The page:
7. John Carlos | May 3, 2021 at 11:56 pm |

    Whiskeydent- what the hell is a latte? Must be some kind of an Austin deal?

  8. John Carlos | May 4, 2021 at 12:13 am |

    Whiskeydent-just kidding but that never entered in to my thought process about the length of my shorts. No lattes for me.

  9. Minimalist Trad | May 4, 2021 at 4:21 am |

    It is the distance between the bottom of the shorts and the top of the kneecap that counts.
    For me, the distance should be zero; the shorts should just touch the top of the kneecap.
    Inseam measurements can be misleading.

    Unfortunately, no manufacturers provide details of outseam lengths.

  10. Most of the shorts I’ve purchased are at least 7”, but a few years ago I had a couple pair of old khakis made into shorts with a 5” inseam. I don’t wear them often, but when I do they give me a real Magnum PI vibe, and are certainly a conversation starter. They’re fun with an old polo.

  11. Well done exposé. By all means though, keep it casual. Shorts are unfortunately verging on the ubiquitous lately. One shudders to think of men who think it is just fine to traipse into the dining room with bare knees. The battle over exposed throats has been lost, but let us draw a line in the sand and sing “Men of Harlech” at the top of our lungs as we ‘wait the onslaught of exposed hairy legs…

  12. whiskeydent | May 4, 2021 at 12:21 pm |

    John Carlos
    We hipsters up here in Austin are way past the latte thing. It’s just so San Antonio now. Kidding. Have a good’n!

  13. john carlos | May 4, 2021 at 1:15 pm |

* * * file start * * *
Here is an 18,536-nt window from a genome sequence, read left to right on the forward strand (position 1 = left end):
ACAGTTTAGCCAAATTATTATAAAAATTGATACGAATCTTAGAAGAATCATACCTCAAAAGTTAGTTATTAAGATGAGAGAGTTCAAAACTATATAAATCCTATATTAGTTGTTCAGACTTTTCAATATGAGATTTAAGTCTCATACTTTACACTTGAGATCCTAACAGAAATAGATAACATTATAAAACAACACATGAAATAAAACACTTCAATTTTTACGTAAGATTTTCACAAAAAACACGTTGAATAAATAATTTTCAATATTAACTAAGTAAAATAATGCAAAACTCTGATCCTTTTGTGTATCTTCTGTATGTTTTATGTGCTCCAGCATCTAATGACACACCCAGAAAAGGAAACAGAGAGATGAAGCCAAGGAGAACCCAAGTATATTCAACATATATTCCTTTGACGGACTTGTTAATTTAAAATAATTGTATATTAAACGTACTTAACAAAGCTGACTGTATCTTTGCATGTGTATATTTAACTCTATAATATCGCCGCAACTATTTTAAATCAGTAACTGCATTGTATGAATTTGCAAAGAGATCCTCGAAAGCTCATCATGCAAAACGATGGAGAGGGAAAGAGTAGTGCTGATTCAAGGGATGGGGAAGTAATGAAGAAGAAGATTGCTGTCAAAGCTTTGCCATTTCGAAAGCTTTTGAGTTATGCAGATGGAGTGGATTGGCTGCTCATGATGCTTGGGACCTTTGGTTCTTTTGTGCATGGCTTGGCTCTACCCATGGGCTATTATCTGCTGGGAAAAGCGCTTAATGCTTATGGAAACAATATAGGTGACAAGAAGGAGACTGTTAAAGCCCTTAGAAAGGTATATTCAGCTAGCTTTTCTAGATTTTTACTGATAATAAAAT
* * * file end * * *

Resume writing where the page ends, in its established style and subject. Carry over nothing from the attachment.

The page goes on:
Whiskeydent- I know you do have more than your share of hipsters there but from reading your previous comments on this site, I doubt that you’re one of ’em. A good one to you also.

  14. Charlottesville | May 4, 2021 at 2:34 pm |

    Another delightful post from Ms. Burnett. Just out of curiosity, I dug out two pairs of Bermuda shorts that I bought at the English Sports Shop in Hamilton 15 years ago. Both pairs have 8 1/4″ inseams. I did not try them on to measure the hem-to-knee gap, but the outseam is just a hair under 19″. Like them or hate them, they were indisputably correct as of the early 2000s, at least according to the shop that calls itself “the home of The Original Bermuda Shorts.”

    However, I have never worn the authentic shorts other than in their eponymous place of origin, because they seem too short to me when I am back in Virginia. And yet, I have a pair of seersucker shorts with an inseam a mere 1/4 ” longer, that seem fine, probably due to the 20 1/14″ outseam, which indicates that Minimalist Trad is on to something in his comment above.

    I wonder what the shorts from Trimingham’s were like. I was disappointed to find that it had just closed a few months before I visited Bermuda in late 2005 or early 2006, but the photos in old ads make me think they were a bit longer than the ESS version.

  15. As women’s clothing became more and more “shower curtain” like in response to the politically correctness of #metoo, men’s clothing became more and more “Look at me, girls”. Men’s shirts became closer fit across the shoulders and chest, the inseam on men’s pants/trousers/shorts moved skyward. Historically, for millennia, men have been the peacocks, women the brown-feathered birds in the bushes. For various reasons — the HUGE preponderance of Baby Boomer women compared to numbers of pre-Baby Boomer men being one of those reasons — women have strut their stuff to a fare thee well for several decades. The pendulum is swinging past its center point. This time five years from now, men will be strutting.

  16. whiskeydent | May 4, 2021 at 5:40 pm |

    John Carlos
    For a while, I tried to be hip with the Port Aransas dope dealer look: a ragged Hawaiian shirt, faded bell bottom Levis, cockroach killer cowboy boots, a week or two of stubble, a gigantic cowboy hat, about a foot of hair hanging out the back of the hat, and Ray-Ban aviators. However, my costume was a failure because I lacked the necessary dope in one boot and pistol in the other.

Comments are closed.